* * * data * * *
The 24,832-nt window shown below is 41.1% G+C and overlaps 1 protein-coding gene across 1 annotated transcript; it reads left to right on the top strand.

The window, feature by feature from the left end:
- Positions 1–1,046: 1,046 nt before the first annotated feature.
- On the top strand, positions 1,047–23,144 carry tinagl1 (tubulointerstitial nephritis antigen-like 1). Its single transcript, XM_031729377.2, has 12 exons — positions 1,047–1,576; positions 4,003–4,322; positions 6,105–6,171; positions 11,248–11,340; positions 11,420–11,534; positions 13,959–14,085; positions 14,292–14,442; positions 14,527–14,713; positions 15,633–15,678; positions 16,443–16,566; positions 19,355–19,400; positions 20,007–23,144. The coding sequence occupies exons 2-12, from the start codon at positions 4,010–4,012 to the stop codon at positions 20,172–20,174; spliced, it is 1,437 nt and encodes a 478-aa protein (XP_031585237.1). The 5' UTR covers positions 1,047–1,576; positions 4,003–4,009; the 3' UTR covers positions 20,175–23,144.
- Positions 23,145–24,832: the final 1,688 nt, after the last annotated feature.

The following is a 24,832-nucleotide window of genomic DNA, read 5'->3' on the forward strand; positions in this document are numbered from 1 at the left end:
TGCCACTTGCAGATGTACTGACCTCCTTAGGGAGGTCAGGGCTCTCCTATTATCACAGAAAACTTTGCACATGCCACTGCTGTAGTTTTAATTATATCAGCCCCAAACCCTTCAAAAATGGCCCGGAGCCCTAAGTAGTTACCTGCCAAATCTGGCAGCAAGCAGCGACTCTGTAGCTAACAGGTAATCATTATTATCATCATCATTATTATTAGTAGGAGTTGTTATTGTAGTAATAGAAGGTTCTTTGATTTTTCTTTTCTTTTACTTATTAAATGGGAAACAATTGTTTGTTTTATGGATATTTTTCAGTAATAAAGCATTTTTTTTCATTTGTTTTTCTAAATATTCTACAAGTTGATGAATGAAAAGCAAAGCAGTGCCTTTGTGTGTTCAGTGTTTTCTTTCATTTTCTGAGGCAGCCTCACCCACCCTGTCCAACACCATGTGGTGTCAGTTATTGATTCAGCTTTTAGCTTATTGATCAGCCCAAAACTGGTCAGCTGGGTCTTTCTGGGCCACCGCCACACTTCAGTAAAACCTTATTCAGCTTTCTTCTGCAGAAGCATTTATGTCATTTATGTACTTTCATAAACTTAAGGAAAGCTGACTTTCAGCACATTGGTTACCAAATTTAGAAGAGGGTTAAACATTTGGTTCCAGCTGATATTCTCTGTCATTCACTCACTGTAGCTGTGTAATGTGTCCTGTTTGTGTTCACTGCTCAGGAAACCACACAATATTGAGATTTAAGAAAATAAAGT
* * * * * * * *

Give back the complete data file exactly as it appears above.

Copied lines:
The 24,832-nt window shown below is 41.1% G+C and overlaps 1 protein-coding gene across 1 annotated transcript; it reads left to right on the top strand.

The window, feature by feature from the left end:
- Positions 1–1,046: 1,046 nt before the first annotated feature.
- On the top strand, positions 1,047–23,144 carry tinagl1 (tubulointerstitial nephritis antigen-like 1). Its single transcript, XM_031729377.2, has 12 exons — positions 1,047–1,576; positions 4,003–4,322; positions 6,105–6,171; positions 11,248–11,340; positions 11,420–11,534; positions 13,959–14,085; positions 14,292–14,442; positions 14,527–14,713; positions 15,633–15,678; positions 16,443–16,566; positions 19,355–19,400; positions 20,007–23,144. The coding sequence occupies exons 2-12, from the start codon at positions 4,010–4,012 to the stop codon at positions 20,172–20,174; spliced, it is 1,437 nt and encodes a 478-aa protein (XP_031585237.1). The 5' UTR covers positions 1,047–1,576; positions 4,003–4,009; the 3' UTR covers positions 20,175–23,144.
- Positions 23,145–24,832: the final 1,688 nt, after the last annotated feature.

The following is a 24,832-nucleotide window of genomic DNA, read 5'->3' on the forward strand; positions in this document are numbered from 1 at the left end:
TGCCACTTGCAGATGTACTGACCTCCTTAGGGAGGTCAGGGCTCTCCTATTATCACAGAAAACTTTGCACATGCCACTGCTGTAGTTTTAATTATATCAGCCCCAAACCCTTCAAAAATGGCCCGGAGCCCTAAGTAGTTACCTGCCAAATCTGGCAGCAAGCAGCGACTCTGTAGCTAACAGGTAATCATTATTATCATCATCATTATTATTAGTAGGAGTTGTTATTGTAGTAATAGAAGGTTCTTTGATTTTTCTTTTCTTTTACTTATTAAATGGGAAACAATTGTTTGTTTTATGGATATTTTTCAGTAATAAAGCATTTTTTTTCATTTGTTTTTCTAAATATTCTACAAGTTGATGAATGAAAAGCAAAGCAGTGCCTTTGTGTGTTCAGTGTTTTCTTTCATTTTCTGAGGCAGCCTCACCCACCCTGTCCAACACCATGTGGTGTCAGTTATTGATTCAGCTTTTAGCTTATTGATCAGCCCAAAACTGGTCAGCTGGGTCTTTCTGGGCCACCGCCACACTTCAGTAAAACCTTATTCAGCTTTCTTCTGCAGAAGCATTTATGTCATTTATGTACTTTCATAAACTTAAGGAAAGCTGACTTTCAGCACATTGGTTACCAAATTTAGAAGAGGGTTAAACATTTGGTTCCAGCTGATATTCTCTGTCATTCACTCACTGTAGCTGTGTAATGTGTCCTGTTTGTGTTCACTGCTCAGGAAACCACACAATATTGAGATTTAAGAAAATAAAGT